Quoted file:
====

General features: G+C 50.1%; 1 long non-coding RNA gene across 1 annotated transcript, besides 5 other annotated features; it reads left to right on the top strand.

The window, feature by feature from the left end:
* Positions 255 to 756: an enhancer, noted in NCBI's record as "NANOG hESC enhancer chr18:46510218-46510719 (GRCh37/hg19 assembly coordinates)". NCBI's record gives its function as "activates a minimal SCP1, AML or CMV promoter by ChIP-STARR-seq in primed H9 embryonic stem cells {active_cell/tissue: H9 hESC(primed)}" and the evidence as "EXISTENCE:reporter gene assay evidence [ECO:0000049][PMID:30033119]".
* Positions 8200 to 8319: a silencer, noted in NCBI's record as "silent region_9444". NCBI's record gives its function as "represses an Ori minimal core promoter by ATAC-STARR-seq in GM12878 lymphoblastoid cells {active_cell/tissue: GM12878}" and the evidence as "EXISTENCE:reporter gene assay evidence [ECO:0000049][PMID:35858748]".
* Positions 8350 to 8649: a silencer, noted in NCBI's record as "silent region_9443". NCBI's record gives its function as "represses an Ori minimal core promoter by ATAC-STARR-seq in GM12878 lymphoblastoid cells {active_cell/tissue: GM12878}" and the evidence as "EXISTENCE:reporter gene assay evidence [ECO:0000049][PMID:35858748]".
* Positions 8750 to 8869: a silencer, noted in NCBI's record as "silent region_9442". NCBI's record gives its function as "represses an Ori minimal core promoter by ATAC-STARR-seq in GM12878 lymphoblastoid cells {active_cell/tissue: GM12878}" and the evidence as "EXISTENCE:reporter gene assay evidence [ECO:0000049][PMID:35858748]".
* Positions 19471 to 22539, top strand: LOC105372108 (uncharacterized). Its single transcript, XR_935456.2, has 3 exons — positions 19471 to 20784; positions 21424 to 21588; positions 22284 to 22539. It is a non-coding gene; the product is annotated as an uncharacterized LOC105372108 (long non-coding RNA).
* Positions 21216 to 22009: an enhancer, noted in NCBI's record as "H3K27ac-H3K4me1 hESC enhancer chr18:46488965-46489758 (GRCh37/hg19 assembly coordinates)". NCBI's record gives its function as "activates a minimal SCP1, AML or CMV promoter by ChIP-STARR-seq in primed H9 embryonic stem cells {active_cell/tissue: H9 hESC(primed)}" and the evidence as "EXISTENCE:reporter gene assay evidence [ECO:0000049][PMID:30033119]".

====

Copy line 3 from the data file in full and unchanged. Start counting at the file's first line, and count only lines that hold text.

* Positions 255 to 756: an enhancer, noted in NCBI's record as "NANOG hESC enhancer chr18:46510218-46510719 (GRCh37/hg19 assembly coordinates)". NCBI's record gives its function as "activates a minimal SCP1, AML or CMV promoter by ChIP-STARR-seq in primed H9 embryonic stem cells {active_cell/tissue: H9 hESC(primed)}" and the evidence as "EXISTENCE:reporter gene assay evidence [ECO:0000049][PMID:30033119]".